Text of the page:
Selected Miscellaneous Shows

Tampa, FL, US
Raymond James Stadiumwith With BILLY JOEL

In Tampa, Billy Joel and Sting make a delightful duo: concert review...

What happens when an “Englishman in New York” teams up with the Piano Man? A whole lot of fun.

Billy Joel made a confession to the sold-out crowd in Tampa on Saturday night.

“I wrote this in 1983 and I didn’t realize that I was going to be singing all of the high notes when I was 74,” the singer said before “An Innocent Man.” “So every time I do this song, I’m a little worried, because if I don’t hit those high notes you ain’t gonna like it.”

The crowd chuckled.

“Just pray for me,” Joel said.

Then he nailed every note.

Joel and Sting teamed up to put Tampa in a “New York State of Mind.” While the pair have shared stages over the years, their stop at Raymond James Stadium marked the first time they’ve co-headlined a concert together.

The show makes sense for Sting, whose 2021 album “Duets” was all about collaboration. It also comes during a year of transition for Joel. The Piano Man just released his first single in 17 years and will soon conclude his record-breaking 150-show residency at Madison Square Garden in July.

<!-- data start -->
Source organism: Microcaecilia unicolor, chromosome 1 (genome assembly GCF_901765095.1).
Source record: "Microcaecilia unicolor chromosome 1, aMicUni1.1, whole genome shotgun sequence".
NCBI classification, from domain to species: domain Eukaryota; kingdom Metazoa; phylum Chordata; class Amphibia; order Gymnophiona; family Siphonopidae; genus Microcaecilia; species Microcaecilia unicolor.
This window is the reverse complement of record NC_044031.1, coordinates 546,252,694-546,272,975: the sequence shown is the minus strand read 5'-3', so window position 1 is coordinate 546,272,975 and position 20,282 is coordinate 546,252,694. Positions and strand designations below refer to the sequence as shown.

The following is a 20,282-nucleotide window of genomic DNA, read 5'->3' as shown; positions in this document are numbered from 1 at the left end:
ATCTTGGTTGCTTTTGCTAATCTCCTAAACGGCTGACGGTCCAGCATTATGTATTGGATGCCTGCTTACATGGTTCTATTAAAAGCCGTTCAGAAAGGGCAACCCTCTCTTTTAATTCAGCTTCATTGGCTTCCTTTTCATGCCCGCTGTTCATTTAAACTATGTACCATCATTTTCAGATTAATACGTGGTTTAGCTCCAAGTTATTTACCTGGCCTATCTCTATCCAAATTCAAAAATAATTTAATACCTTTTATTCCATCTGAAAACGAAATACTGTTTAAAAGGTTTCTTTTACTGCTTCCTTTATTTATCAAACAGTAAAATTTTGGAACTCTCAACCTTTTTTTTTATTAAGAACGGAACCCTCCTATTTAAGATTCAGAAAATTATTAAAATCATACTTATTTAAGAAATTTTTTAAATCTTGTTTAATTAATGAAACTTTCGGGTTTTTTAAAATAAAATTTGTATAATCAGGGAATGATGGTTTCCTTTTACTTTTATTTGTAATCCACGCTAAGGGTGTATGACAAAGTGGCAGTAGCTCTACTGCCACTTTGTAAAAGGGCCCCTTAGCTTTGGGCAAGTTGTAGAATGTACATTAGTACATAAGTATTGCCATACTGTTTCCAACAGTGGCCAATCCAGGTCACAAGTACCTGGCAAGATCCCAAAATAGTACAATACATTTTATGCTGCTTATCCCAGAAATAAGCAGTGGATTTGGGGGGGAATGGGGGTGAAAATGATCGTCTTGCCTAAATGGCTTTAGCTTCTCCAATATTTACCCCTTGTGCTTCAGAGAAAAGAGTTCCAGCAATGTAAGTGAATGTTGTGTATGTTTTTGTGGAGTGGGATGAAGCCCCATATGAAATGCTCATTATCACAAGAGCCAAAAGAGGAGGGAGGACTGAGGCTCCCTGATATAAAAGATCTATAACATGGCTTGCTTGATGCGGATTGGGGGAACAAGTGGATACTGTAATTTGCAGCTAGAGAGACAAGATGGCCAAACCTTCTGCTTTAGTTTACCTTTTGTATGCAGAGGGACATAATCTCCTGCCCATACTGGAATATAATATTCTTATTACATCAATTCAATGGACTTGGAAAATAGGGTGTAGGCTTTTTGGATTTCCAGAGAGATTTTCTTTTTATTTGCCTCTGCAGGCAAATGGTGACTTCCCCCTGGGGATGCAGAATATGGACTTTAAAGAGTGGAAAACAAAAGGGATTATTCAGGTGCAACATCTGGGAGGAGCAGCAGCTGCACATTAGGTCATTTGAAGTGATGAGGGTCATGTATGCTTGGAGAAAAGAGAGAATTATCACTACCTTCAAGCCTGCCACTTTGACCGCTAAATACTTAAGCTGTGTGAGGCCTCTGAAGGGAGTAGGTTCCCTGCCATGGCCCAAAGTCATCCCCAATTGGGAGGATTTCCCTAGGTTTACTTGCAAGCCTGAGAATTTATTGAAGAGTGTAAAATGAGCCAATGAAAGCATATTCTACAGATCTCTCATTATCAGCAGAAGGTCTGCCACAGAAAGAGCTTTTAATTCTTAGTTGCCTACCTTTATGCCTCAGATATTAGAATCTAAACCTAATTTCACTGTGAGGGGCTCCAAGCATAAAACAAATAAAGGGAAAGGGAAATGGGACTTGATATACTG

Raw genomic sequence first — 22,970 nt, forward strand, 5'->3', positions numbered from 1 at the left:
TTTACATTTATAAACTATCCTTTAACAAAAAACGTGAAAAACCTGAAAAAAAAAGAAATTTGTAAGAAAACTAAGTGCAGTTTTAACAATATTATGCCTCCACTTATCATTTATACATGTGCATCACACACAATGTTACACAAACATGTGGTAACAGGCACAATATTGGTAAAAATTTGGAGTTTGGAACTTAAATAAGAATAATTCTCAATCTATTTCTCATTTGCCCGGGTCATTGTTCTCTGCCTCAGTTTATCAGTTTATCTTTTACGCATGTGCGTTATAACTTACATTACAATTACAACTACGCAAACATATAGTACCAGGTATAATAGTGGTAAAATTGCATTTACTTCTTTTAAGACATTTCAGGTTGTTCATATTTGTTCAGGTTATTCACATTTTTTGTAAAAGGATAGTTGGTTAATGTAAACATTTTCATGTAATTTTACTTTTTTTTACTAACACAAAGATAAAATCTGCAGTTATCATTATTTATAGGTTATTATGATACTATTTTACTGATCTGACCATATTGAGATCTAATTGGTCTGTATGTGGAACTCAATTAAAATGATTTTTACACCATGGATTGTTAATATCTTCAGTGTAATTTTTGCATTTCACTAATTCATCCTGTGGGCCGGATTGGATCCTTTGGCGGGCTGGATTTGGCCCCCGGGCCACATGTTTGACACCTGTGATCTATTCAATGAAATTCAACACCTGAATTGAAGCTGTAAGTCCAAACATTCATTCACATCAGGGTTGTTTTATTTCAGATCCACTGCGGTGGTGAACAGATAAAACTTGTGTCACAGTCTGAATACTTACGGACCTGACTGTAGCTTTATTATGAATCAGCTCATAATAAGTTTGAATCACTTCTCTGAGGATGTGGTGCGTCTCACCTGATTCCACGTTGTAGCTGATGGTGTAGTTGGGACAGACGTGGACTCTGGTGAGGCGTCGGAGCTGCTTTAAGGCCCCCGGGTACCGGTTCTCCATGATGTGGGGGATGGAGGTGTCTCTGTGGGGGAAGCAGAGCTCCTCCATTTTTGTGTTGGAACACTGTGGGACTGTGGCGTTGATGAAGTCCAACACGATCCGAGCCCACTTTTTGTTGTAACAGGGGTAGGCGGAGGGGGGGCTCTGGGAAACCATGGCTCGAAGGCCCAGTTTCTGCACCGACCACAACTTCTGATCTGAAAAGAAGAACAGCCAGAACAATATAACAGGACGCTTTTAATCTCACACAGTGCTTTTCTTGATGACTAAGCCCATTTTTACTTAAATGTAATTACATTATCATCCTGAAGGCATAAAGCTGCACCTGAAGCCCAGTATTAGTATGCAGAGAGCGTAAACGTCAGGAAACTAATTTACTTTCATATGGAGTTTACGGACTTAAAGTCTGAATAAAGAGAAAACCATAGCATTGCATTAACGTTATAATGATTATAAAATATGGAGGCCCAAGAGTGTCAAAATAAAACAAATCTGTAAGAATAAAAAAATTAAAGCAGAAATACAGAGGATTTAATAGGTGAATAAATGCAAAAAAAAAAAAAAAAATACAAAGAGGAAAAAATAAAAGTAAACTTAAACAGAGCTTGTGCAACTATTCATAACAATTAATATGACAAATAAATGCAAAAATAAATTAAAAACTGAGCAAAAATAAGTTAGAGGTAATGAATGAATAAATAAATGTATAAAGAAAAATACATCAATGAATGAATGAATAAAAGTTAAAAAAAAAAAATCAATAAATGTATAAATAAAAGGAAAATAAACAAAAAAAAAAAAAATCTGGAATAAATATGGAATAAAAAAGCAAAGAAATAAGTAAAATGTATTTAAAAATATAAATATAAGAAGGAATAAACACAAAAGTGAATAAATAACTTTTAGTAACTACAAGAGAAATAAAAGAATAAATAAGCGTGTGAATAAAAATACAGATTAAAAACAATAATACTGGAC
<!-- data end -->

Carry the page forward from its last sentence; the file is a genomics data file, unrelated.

Joel, strolling onstage in a trucker hat to introduce his buddy Sting.

“Stick around and sing with me,” Sting said.


The pair launched into “Every Little Thing She Does is Magic.” Unfortunately, traffic wrapped around the venue caused a chunk of the audience to miss it.


Sting was all English cool during his set, sizzling across the stage in flared leather pants while strumming a scuffed-up bass.

“I have a little house in the English countryside – it’s more of a castle, really,” he said. “If you go to Stonehenge, walk three miles south, knock on my door and I’ll make you a cup of tea.”

At 72, Sting’s voice is just as smooth as ever. He pulled out the hits from his time in The Police, from “Message in a Bottle” to a blistering sing-along of “Roxanne.”